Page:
Wednesday, November 14, 2007

Ancient and Enigmatic

Fine stone craftsmen Martin and Oliver Webb note that the “essential and defining feature” of the “ancient and enigmatic symbol” of three hares running in a circle is that “each hare shares its ears with its neighbors, joining them together and forming a central trefoil.” An interesting result of this configuration is that there are only ever three ears depicted.

Martin and Oliver suggest that the image of the Three Hares may be connected with the Green Man, and, in some cases, be seen as a representation of the Christian doctrine of the Trinity.

“Three Hares” by Martin and Oliver Webb.

The Three Hares Project has documented the presence of this intriguing symbol in many different parts of the world and across diverse cultures, with the earliest occurrences of it appearing to be in cave temples in China, which have been dated to the Sui dynasty (6th to 7th centuries).

As to its meaning, the project concludes that: “the three hares motif was clearly revered in all the different contexts in which it is found, but, as yet, we have not come across a contemporary written record of its meaning. It may be expected that the motif would have had different meanings in different cultures but, as an archetype, perhaps there was an element of meaning common to all.”

Most likely, this meaning is related to the fact that the hare is “strongly represented in world mythology and from ancient times has had divine associations. Its elusiveness and unusual behaviour, particularly at night, have reinforced its reputation as a magical creature.”

The linking of this motif with the Christian Trinity, notes the Three Hares Project, “appears to be an association made long after the image was originally worked.”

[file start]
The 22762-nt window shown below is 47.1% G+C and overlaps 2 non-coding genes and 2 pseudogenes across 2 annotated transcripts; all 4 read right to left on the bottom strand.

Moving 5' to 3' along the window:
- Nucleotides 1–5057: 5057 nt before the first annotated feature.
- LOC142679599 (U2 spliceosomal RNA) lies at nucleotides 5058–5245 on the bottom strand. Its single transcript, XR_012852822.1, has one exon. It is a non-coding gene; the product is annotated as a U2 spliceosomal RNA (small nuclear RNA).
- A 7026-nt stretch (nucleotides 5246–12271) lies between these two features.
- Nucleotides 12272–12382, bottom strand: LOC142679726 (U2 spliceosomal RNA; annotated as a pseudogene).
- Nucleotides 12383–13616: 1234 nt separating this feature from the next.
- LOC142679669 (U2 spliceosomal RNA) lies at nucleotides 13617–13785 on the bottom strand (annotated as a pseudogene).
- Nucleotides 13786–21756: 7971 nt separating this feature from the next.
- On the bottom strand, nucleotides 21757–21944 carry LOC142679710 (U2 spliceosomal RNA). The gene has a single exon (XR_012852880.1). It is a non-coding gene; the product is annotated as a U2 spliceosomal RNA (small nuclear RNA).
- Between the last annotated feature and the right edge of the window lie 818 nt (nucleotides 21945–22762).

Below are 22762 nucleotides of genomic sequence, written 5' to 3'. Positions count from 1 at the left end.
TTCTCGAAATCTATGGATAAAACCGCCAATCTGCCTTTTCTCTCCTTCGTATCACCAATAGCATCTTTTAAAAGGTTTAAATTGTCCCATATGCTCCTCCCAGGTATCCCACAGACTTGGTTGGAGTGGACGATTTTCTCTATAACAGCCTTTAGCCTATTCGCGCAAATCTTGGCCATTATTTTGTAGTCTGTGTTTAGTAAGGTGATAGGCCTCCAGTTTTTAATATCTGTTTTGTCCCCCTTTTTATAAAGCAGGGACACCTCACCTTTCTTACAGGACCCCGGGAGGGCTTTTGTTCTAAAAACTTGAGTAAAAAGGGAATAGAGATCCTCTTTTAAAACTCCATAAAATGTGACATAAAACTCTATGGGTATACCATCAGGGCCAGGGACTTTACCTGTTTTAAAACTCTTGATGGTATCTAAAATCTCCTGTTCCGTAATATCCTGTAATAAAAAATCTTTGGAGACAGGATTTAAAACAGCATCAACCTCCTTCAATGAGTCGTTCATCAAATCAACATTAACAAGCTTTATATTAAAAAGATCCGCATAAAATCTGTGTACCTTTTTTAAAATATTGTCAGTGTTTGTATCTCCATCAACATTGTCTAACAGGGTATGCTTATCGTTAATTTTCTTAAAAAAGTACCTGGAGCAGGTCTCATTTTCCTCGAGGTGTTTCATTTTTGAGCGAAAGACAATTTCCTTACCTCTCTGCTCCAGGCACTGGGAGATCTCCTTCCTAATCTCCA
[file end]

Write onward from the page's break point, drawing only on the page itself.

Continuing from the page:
One theory pertaining to the spread of the motif is that it was transported across Asia and as far as the south west of England by merchants traveling the
Silk Road. This view is supported by the early date of the surviving occurrences in China. However, the majority of representations of the Three Hares occur in England and northern Germany. This supports a contrary view that the Three Hares are English or early German symbols.

Medieval roof boss in South Tawton, Devon,
photograph by Chris Chapman of the Three Hares Project.

Reflecting on the mystery of the Three Hares, Terri Windling writes: “Whether hovering above us in the arms of a moon goddess or carrying messages from the Netherworld below, whether clever or clownish, hero or rascal, whether portent of good tidings or ill, rabbits and hares have leapt through myths, legends, and folk tales all around the world – forever elusive, refusing to be caught and bound by a single definition. The precise meaning, then, of the ancient Three Hares symbol carved into my village church is bound to be just as elusive and mutable as the myths behind it. It is a goddess symbol, a trickster symbol, a symbol of the Holy Trinity, a symbol of death, redemption and rebirth . . . all these and so much more.”

An Iranian tray featuring the symbol of the Three Hares.

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